How did you get Dave Pirner (Soul Asylum) involved?
Our lawyer used to be Soul Asylum's lawyer, and when we were talking about getting different male and female vocals on the track ('Chillout Tent') to do the chorus, George our lawyer said “what about Dave Pirner”. I knew Danny Murphy and I had friends of friends of the band but I had never met Dave, because Dave lives in New Orleans now. George was like “I'll give him a call and see if he'll be into this” and he was so we sent him the track; he listened to it, actually recorded the vocals in New Orleans and sent it back. It was great to listen to it, especially a Craig is such an enormous Soul Asylum fan. As am I too but I moved to Minneapolis when I was twenty and stuff, Craig grew up there; they we're one of the first bands he saw play. It was great to watch how excited he was about it. We've met Dave since; Soul Asylum and our band crossed paths in the US and in Arizona he came up and did the song with us which was cool.
What got you into music and playing rock and roll?
Just growing up in the midwest and having all the older neighbourhood kids playing in cover bands and listening to heavy metal, also borrowing Led Zeppelin and AC/DC records from those guys. They all played guitar so I wanted to play guitar too. I got my first guitar from one of those guys for like fifty bucks; a total piece of shit and just started playing along to those records. From there I got into punk and hardcore stuff too. Like Bad Brains, Minor Threat, Black Flag, also the Sex Pistols, The Clash; from there it morphed into a lot of the DC stuff like Rights Of Spring and Fugazi and Jawbox.
Are all the lyrics written by Craig Finn? Do you write the lyrics before the music?
Craig writes all the time, so generally how it works is that I'll come up with a couple of different guitar parts and a lot of times Franz and I will sit down and work out how the piano and the guitar are going to work together, and maybe do a lose arrangement. Then we'll get together and rehearse as a band, and put the song together, and Craig will figure out how the verse will go and then he goes back to his notebooks and starts picking stuff out.
The guitar and piano parts are quite intricate so does that take a lot of rehearsing?
Yeah, on our second record 'Separation Sunday' I had written a lot of the music before Franz was a member of the band, so when we came to record it there was a lot of him just playing over the guitar parts, and on this one he and I really made a very deliberate effort to try to figure out how we could make it a little more dynamic; so they weren't sitting on top of each other. He and I sat down a lot together and worked through the songs. I tried to do less is more on the guitar; that was my attitude for the recording of this record; trying not to do so much layering and texturing and shit like that. In turn I think it worked out better.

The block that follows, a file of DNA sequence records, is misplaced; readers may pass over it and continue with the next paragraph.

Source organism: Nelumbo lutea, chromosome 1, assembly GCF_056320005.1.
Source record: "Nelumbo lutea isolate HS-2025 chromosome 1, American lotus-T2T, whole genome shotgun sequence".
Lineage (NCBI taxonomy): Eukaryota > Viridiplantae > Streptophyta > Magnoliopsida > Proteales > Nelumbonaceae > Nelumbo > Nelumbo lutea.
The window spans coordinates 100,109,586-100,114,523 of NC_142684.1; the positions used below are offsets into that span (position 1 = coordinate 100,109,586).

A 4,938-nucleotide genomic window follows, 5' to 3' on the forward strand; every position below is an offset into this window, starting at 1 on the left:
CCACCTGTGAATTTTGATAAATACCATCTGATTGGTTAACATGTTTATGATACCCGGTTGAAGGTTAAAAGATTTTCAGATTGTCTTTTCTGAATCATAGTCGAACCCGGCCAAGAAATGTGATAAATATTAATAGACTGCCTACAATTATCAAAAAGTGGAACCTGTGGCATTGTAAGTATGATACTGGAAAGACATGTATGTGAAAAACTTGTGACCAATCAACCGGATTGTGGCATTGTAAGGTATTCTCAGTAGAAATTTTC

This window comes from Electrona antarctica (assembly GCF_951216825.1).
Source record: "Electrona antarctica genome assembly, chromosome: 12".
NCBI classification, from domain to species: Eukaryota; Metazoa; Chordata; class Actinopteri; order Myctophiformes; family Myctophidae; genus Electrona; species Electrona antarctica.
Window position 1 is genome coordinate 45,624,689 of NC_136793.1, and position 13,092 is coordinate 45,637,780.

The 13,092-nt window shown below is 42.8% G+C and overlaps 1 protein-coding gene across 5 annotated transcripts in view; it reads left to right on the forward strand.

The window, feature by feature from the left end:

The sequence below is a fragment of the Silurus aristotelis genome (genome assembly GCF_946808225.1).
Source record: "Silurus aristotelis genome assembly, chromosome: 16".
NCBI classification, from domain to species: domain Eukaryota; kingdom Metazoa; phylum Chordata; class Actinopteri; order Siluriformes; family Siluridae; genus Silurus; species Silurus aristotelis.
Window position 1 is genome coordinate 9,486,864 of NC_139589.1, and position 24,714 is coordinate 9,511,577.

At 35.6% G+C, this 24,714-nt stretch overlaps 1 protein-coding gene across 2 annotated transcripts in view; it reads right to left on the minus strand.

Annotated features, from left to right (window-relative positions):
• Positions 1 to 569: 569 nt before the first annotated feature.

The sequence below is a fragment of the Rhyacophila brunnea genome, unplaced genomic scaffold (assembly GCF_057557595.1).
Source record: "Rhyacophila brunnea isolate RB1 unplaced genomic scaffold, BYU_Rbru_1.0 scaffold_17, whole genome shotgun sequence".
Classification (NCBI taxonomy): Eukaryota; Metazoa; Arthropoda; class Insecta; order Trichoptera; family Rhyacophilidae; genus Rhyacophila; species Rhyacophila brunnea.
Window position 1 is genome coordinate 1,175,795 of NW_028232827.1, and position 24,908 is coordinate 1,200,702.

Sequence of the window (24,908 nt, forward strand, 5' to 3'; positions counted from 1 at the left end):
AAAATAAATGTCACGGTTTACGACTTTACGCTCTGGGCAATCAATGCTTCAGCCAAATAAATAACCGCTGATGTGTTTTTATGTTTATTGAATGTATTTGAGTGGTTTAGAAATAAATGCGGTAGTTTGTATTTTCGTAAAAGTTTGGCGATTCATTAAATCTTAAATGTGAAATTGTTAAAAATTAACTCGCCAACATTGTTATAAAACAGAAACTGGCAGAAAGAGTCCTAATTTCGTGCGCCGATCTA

Looking at your crowds at the shows is there a wide audience, age-wise?
Yeah it has. It's been great too; I get a lot of emails; we're definitely reaching a younger audience now too, it's like “I still own your first CD from my dad and I'm not giving it back. You guy's are awesome!” We played a show in New Jersey before we came over hear and this guy came along with one of his sons who was twenty-six and another son that was eighteen and they were all there to see the show; it was a great thing to see the different age groups, and being a father myself, the family thing.
Do you do a lot of improvising on stage?
There's so many of these indie rock bands that just get up and just regurgitate what they have rehearsed and it's a forty-five minute set and they get up and then get off and there's no real connection between band members or communication or anything like that and I think one thing that we definitely take a lot of pride in, is the fact that some nights a song may be four minutes and the next night it might be six and a half.
They say your guitar is a driving force of the new album, with louder guitars and longer solos.
We made an effort to try and make the guitars and piano work together, which I think is why the Springsteen reference comes up a lot obviously, but yeah; we're a rock and roll band, which means loud guitars!